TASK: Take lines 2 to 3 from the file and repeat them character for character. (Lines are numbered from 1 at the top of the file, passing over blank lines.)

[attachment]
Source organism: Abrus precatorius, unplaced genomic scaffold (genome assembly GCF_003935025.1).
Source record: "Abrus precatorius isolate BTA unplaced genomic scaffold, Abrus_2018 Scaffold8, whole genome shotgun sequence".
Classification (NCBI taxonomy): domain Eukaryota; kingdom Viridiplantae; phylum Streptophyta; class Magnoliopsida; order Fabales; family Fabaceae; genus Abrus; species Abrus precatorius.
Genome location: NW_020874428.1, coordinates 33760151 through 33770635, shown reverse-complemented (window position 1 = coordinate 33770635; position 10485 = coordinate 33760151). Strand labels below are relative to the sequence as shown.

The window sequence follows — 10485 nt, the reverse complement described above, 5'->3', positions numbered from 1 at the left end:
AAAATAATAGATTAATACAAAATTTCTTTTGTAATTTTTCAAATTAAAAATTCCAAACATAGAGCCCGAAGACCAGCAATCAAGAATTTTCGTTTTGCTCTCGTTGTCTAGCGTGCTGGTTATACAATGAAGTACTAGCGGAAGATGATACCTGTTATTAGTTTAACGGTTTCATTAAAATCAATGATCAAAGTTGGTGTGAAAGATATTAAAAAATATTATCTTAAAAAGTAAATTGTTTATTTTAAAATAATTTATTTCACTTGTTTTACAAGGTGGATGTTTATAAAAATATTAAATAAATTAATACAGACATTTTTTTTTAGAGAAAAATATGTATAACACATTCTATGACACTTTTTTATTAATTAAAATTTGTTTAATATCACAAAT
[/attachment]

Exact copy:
Source record: "Abrus precatorius isolate BTA unplaced genomic scaffold, Abrus_2018 Scaffold8, whole genome shotgun sequence".
Classification (NCBI taxonomy): domain Eukaryota; kingdom Viridiplantae; phylum Streptophyta; class Magnoliopsida; order Fabales; family Fabaceae; genus Abrus; species Abrus precatorius.